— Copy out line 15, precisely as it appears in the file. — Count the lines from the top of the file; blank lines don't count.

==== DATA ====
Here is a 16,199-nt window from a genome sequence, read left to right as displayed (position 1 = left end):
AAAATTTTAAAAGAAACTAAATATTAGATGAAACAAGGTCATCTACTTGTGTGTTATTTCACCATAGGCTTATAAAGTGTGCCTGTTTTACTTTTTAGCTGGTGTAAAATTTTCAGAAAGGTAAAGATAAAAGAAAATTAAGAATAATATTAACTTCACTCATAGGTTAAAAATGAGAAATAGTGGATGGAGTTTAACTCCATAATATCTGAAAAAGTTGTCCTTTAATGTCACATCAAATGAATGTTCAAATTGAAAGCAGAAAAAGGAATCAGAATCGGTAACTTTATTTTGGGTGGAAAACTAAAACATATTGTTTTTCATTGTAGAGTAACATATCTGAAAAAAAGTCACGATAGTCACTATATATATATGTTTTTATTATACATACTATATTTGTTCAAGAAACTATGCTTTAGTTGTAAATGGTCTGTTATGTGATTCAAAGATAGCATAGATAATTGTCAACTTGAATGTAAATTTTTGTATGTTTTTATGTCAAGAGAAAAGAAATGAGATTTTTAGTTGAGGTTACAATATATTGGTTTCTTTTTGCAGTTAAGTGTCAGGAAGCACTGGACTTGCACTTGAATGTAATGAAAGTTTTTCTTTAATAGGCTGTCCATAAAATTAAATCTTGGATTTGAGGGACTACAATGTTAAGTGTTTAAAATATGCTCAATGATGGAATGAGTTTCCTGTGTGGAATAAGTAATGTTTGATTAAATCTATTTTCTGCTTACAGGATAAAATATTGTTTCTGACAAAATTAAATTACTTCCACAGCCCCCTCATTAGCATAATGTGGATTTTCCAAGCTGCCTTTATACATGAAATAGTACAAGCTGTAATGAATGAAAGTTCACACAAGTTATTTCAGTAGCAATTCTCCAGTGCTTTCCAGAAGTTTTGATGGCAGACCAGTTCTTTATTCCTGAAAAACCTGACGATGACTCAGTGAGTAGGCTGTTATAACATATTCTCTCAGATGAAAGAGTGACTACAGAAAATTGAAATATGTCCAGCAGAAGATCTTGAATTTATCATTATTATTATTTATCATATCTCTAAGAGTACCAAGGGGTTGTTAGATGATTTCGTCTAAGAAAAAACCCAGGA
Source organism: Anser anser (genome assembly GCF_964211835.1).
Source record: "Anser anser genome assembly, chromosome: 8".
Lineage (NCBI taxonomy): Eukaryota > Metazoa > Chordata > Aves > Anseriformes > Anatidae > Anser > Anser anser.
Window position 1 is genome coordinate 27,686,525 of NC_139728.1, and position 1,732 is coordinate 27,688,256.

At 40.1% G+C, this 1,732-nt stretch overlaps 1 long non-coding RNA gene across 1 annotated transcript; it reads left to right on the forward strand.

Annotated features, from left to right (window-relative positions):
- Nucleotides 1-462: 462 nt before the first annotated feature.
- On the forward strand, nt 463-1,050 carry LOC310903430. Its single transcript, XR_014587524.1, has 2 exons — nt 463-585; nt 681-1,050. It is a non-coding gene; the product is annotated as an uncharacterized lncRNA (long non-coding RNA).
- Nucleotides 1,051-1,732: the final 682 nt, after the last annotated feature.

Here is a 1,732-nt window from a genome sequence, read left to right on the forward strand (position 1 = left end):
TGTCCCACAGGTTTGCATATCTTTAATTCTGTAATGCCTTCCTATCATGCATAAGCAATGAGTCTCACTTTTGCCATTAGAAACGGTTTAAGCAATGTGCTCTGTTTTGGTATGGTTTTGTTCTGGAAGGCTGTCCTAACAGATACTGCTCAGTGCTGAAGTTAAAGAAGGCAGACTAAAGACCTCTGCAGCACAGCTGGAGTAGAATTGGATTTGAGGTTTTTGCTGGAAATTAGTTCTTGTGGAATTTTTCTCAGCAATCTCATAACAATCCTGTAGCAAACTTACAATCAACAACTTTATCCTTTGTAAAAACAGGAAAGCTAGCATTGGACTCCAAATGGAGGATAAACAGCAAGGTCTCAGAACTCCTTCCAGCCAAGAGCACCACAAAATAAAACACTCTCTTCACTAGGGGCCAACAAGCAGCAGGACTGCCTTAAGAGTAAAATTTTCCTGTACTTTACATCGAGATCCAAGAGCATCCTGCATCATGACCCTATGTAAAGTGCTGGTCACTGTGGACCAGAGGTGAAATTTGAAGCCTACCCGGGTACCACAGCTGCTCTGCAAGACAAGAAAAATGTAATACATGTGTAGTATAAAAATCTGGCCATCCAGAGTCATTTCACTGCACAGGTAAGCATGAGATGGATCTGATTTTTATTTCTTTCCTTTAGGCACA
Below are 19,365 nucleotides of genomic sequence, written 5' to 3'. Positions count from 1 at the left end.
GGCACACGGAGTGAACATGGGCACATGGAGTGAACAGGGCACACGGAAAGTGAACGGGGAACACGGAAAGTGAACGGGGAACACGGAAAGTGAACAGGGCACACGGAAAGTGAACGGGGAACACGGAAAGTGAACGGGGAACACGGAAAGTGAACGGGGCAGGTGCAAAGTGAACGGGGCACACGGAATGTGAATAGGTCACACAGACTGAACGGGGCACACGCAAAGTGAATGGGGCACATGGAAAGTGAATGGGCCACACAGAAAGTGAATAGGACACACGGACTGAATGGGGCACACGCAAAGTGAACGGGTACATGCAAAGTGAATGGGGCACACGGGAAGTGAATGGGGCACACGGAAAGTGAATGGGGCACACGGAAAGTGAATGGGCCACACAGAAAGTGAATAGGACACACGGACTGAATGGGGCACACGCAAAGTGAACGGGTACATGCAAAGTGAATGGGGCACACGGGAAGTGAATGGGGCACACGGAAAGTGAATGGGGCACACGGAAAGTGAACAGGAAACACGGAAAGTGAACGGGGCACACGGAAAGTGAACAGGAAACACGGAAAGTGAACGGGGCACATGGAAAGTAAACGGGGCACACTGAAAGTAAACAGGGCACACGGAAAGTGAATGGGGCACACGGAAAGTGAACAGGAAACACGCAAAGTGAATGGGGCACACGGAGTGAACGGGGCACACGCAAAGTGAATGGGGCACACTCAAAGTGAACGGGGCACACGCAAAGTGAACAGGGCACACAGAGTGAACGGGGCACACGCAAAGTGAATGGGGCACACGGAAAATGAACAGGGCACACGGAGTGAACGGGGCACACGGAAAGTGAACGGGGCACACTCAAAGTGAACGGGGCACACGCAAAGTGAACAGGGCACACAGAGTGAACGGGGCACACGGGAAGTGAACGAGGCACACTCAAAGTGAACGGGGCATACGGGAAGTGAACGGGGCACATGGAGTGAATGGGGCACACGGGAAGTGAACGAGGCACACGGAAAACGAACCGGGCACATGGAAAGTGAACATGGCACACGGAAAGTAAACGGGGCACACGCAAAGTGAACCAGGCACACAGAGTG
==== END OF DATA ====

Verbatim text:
GGCACACGGAGTGAACATGGGCACATGGAGTGAACAGGGCACACGGAAAGTGAACGGGGAACACGGAAAGTGAACGGGGAACACGGAAAGTGAACAGGGCACACGGAAAGTGAACGGGGAACACGGAAAGTGAACGGGGAACACGGAAAGTGAACGGGGCAGGTGCAAAGTGAACGGGGCACACGGAATGTGAATAGGTCACACAGACTGAACGGGGCACACGCAAAGTGAATGGGGCACATGGAAAGTGAATGGGCCACACAGAAAGTGAATAGGACACACGGACTGAATGGGGCACACGCAAAGTGAACGGGTACATGCAAAGTGAATGGGGCACACGGGAAGTGAATGGGGCACACGGAAAGTGAATGGGGCACACGGAAAGTGAATGGGCCACACAGAAAGTGAATAGGACACACGGACTGAATGGGGCACACGCAAAGTGAACGGGTACATGCAAAGTGAATGGGGCACACGGGAAGTGAATGGGGCACACGGAAAGTGAATGGGGCACACGGAAAGTGAACAGGAAACACGGAAAGTGAACGGGGCACACGGAAAGTGAACAGGAAACACGGAAAGTGAACGGGGCACATGGAAAGTAAACGGGGCACACTGAAAGTAAACAGGGCACACGGAAAGTGAATGGGGCACACGGAAAGTGAACAGGAAACACGCAAAGTGAATGGGGCACACGGAGTGAACGGGGCACACGCAAAGTGAATGGGGCACACTCAAAGTGAACGGGGCACACGCAAAGTGAACAGGGCACACAGAGTGAACGGGGCACACGCAAAGTGAATGGGGCACACGGAAAATGAACAGGGCACACGGAGTGAACGGGGCACACGGAAAGTGAACGGGGCACACTCAAAGTGAACGGGGCACACGCAAAGTGAACAGGGCACACAGAGTGAACGGGGCACACGGGAAGTGAACGAGGCACACTCAAAGTGAACGGGGCATACGGGAAGTGAACGGGGCACATGGAGTGAATGGGGCACACGGGAAGTGAACGAGGCACACGGAAAACGAACCGGGCACATGGAAAGTGAACATGGCACACGGAAAGTAAACGGGGCACACGCAAAGTGAACCAGGCACACAGAGTG